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Friday, 3 April 2009

Economics : World Economy

The deleted post. Sorry to the author , this post was deleted unpurposely (technical problem)

bismillahirrahmaanirrahim......

1st of all, I'm sorry for the late

World Economy......

Ok....we look to the world economic now. Our economy is going down and we can see that the world now is trying to overcome the critical world economy....

G-8, is now looking for a solution on how to overcome this crisis....

Global output rose by 3.8% in 2008, down from 5.2% in 2007. Among major economies, growth was led by China (9.8%), Russia (7.4%), and India (7.3%). Worldwide, nations varied widely in their growth results, with Macau (16.6%), Azerbaijan (15.6%), and Angola (15.1%), registering the highest. Growth rates slowed in all the major industrial countries and most developing countries, because of uncertainties in the financial markets and lowered consumer confidence. Externally, the nation-state, as a bedrock economic-political institution, is steadily losing control over international flows of people, goods, funds, and technology. Internally, the central government often finds its control over resources slipping as separatist regional movements - typically based on ethnicity - gain momentum, e.g., in many of the successor states of the former Soviet Union, in the former Yugoslavia, in India, in Iraq, in Indonesia, and in Canada.


Externally, the central government is losing decisionmaking powers to international bodies, notably the EU. In Western Europe, governments face the difficult political problem of channeling resources away from welfare programs in order to increase investment and strengthen incentives to seek employment. The addition of 80 million people each year to an already overcrowded globe is exacerbating the problems of pollution, desertification, underemployment, epidemics, and famine. Because of their own internal problems and priorities, the industrialized countries devote insufficient resources to deal effectively with the poorer areas of the world, which, at least from an economic point of view, are becoming further marginalized.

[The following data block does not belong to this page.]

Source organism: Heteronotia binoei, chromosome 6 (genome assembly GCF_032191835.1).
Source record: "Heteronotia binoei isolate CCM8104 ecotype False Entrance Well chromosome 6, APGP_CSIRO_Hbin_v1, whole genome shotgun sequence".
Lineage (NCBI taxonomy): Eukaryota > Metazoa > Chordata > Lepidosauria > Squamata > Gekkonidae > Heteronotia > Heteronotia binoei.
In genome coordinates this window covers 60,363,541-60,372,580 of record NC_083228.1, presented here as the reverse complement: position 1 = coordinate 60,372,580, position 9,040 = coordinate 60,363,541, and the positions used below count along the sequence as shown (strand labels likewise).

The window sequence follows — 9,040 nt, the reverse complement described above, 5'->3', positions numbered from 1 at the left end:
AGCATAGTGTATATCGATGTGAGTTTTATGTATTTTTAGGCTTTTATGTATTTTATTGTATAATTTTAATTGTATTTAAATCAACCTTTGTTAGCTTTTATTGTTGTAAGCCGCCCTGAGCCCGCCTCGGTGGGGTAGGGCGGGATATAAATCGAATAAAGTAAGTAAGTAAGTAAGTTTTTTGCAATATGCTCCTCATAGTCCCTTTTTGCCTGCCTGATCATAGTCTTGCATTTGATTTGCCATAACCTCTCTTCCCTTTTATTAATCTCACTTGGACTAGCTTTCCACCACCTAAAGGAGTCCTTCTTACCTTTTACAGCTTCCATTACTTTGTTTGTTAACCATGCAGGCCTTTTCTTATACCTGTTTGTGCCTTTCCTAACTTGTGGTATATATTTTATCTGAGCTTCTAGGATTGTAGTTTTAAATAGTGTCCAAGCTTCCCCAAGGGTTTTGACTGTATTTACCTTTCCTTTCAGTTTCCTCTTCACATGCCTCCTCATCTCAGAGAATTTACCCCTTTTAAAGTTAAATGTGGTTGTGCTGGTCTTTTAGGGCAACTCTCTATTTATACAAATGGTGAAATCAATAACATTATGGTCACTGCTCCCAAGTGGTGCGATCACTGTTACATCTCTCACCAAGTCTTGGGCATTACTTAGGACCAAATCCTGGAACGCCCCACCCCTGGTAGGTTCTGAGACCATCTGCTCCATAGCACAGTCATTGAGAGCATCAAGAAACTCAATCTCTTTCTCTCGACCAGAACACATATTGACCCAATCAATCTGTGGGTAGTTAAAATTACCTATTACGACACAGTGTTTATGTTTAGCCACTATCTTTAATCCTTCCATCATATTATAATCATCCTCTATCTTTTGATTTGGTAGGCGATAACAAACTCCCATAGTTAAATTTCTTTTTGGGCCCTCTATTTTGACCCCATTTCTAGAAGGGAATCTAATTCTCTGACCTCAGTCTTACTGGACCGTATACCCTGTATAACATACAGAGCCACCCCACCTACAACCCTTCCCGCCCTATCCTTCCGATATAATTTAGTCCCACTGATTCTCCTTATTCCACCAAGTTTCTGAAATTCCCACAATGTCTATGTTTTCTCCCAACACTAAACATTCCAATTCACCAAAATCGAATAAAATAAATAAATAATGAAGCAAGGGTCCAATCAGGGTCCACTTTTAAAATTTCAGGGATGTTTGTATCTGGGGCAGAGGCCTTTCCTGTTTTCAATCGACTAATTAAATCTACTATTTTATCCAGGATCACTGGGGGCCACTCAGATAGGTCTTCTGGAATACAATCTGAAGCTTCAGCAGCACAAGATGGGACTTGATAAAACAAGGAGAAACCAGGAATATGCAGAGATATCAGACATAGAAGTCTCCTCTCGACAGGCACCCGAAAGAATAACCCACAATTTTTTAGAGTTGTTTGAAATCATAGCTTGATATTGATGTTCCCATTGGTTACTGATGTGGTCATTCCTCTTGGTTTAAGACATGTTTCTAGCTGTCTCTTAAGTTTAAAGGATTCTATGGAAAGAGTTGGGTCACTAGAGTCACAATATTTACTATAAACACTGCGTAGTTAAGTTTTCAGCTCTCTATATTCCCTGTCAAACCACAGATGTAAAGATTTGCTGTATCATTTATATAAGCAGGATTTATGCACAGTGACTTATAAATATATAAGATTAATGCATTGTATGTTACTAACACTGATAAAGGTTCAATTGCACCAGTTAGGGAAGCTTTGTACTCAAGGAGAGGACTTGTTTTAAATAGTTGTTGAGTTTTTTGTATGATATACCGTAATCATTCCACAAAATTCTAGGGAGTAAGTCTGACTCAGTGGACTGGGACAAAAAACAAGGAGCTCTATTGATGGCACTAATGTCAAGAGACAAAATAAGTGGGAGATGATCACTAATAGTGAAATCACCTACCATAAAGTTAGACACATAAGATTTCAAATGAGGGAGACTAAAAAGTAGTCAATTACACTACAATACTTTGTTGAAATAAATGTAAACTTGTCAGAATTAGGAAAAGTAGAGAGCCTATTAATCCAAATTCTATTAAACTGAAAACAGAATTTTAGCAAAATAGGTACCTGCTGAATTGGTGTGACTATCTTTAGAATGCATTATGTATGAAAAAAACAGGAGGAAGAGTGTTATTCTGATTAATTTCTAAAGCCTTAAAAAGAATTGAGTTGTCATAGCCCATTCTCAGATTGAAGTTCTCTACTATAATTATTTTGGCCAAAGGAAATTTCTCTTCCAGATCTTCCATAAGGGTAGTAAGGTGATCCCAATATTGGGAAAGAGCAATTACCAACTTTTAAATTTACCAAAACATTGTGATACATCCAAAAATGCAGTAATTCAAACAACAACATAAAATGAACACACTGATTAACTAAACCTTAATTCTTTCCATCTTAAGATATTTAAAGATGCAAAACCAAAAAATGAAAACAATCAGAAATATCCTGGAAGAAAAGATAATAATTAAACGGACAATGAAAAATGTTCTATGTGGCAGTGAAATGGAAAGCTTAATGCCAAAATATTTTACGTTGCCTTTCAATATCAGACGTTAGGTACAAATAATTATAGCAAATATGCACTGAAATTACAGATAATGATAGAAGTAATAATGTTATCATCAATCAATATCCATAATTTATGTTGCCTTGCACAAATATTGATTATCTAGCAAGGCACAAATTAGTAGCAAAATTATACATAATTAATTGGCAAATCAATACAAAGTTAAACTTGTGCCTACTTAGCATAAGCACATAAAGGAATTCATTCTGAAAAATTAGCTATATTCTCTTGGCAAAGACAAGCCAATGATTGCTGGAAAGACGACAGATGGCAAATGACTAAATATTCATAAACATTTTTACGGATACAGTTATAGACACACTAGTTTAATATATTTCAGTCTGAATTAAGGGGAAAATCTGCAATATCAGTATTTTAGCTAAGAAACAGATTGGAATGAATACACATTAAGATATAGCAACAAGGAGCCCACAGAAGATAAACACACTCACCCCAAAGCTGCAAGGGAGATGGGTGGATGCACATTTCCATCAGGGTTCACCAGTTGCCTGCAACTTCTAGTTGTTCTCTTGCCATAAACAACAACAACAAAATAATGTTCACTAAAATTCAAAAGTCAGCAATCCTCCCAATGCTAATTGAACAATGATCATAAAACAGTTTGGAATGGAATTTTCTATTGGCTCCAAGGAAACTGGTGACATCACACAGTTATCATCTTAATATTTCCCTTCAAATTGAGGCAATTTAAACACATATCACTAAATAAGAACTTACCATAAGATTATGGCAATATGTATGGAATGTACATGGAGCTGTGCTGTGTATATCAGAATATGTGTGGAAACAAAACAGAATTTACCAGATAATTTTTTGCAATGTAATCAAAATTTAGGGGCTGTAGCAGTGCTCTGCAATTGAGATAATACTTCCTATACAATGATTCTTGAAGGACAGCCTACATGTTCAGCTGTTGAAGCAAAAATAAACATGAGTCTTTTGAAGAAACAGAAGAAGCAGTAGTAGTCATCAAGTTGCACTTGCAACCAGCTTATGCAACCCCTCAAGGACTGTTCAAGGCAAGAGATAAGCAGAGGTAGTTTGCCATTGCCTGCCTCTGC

The introduction of the euro as the common currency of much of Western Europe in January 1999, while paving the way for an integrated economic powerhouse, poses economic risks because of varying levels of income and cultural and political differences among the participating nations. The terrorist attacks on the US on 11 September 2001 accentuated a growing risk to global prosperity, illustrated, for example, by the reallocation of resources away from investment to anti-terrorist programs.


The opening of war in March 2003 between a US-led coalition and Iraq added new uncertainties to global economic prospects. The complex political difficulties and the high economic cost of establishing domestic order in Iraq became major global problems that continued through 2008.

There are many causes that have affected to the world economy and the leaders of the G-8 are trying to solve this problem....they must tackle the problem from the bottom and with that they can fix the problem nowadays.....

That's all....

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